On Survival battery on a budget: It doesn’t really matter what you have as long as it is of good quality and you know how to use it. For instance, an M1 Garand is certainly a viable rifle, especially in areas where others may not be legal, but it may not be the best rifle for me. For others it might be the best choice over anything else. The key reason is training. My father (drafted for the Korean War in the 50’s) would be much better off with an M1 Garand than a FAL. Why? Because he knows it inside and out. The same goes for many folks that have military experience. If I were to choose a 5.56mm, it would be an AR-15 platform, not because it’s the best rifle ever made, but because after ten years in the Army it’s an extension of myself. Training and experience is the key. I’ve said it before, and I’ll say it again, you’re better off buying a cheaper gun and spending money on training, than buying an expensive gun and shooting it from the bench once or twice a year. Gizmos, gadgets, and dollars do not make up for skill. Only skill matters. Get professional training from one of the many instructors that teach carbine or rifle classes. Which brings me to J.B.’s question on night vision, etc. Training is again the key. It doesn’t matter if you have NVG’s if you can’t use them effectively. It takes training, and a lot of it to really use the potential of night vision systems. Don’t fall into the expensive trap of buying a night scope and thinking you “own the night.” The scope is just a tool. You have to know how to use the tool effectively. Now night is just another environment. Since it can be half the day or longer farther north, it’s pretty important to know how to operate at night. Again, training is the key. The only way to get good at night is to train at it. You won’t make up for lack of training, by buying gadgets. Training at night will put you ahead of those that don’t when you’re in that environment. Too many people get hooked on the gear and ignore training. Your brain is your primary survival tool. – “Doug Carlton”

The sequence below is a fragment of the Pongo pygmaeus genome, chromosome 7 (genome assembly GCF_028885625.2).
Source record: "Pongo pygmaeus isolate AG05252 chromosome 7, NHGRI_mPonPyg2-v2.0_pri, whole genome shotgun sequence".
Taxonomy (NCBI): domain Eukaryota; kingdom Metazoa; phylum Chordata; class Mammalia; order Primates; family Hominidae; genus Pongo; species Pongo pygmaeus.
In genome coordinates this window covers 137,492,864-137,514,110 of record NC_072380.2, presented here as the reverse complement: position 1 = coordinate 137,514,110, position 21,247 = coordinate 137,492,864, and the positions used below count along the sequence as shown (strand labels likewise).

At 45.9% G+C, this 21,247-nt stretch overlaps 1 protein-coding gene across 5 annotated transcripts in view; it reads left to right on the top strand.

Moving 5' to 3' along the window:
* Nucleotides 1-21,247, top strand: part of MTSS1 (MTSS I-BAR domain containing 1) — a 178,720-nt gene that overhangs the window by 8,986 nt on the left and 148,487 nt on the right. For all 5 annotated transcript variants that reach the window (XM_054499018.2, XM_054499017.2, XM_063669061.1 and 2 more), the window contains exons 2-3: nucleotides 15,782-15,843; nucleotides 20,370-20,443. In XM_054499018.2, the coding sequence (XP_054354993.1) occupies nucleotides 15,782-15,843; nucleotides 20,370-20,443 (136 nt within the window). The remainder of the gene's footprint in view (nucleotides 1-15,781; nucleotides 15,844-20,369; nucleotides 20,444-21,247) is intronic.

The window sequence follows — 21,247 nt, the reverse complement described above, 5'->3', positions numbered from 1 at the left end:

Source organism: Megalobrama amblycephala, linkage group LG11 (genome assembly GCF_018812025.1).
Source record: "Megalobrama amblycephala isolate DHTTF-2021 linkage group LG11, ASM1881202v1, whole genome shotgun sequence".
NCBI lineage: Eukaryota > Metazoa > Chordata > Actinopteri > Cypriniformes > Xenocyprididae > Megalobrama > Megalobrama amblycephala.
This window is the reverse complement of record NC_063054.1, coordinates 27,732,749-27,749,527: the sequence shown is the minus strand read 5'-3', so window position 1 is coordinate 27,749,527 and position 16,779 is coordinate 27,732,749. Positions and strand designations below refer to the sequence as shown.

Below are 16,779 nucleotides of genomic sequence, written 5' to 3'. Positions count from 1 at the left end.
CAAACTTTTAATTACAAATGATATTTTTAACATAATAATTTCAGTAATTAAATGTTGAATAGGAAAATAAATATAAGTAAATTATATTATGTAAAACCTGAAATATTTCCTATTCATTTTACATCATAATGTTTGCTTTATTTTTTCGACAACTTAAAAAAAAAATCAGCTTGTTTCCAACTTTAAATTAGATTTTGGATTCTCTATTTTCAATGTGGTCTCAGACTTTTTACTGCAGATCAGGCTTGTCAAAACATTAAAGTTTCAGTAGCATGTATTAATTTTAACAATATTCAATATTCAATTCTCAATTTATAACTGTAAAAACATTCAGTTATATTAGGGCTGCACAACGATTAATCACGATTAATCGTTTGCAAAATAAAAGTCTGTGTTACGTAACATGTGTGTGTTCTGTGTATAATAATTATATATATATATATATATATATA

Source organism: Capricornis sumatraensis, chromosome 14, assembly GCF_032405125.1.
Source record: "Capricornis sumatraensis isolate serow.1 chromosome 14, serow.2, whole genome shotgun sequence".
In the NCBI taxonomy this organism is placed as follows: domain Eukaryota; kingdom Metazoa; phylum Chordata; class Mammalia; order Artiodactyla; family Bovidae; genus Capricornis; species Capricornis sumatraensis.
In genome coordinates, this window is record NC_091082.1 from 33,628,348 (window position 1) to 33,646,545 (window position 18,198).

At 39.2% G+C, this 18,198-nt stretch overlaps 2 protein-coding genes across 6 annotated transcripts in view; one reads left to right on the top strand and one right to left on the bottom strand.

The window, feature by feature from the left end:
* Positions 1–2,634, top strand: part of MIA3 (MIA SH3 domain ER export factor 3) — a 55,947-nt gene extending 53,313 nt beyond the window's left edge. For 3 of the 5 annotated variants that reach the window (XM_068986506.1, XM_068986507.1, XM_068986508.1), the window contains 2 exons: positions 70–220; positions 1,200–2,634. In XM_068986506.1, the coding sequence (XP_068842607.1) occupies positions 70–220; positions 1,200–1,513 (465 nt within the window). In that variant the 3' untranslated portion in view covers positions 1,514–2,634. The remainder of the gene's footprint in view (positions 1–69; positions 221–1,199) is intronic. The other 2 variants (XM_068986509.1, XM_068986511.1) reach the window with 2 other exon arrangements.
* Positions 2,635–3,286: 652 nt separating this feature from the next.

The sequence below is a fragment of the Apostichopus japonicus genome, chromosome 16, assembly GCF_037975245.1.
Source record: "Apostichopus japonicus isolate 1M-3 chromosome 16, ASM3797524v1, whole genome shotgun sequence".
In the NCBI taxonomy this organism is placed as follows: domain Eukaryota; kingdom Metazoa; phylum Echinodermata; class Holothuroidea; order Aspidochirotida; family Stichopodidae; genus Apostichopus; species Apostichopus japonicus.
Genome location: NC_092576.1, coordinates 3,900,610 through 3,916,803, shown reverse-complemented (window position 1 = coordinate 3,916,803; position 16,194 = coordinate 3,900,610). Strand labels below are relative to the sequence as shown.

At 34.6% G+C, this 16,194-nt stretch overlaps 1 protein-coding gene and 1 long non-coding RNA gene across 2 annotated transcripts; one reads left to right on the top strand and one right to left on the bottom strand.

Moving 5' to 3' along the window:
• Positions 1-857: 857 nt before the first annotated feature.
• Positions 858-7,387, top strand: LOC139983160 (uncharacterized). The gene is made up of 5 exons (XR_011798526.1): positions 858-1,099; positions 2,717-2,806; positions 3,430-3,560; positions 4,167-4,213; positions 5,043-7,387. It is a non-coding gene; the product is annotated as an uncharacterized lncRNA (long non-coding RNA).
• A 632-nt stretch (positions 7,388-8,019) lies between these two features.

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Letter Re: Firearms Laws as Criteria for Retreat Location Selection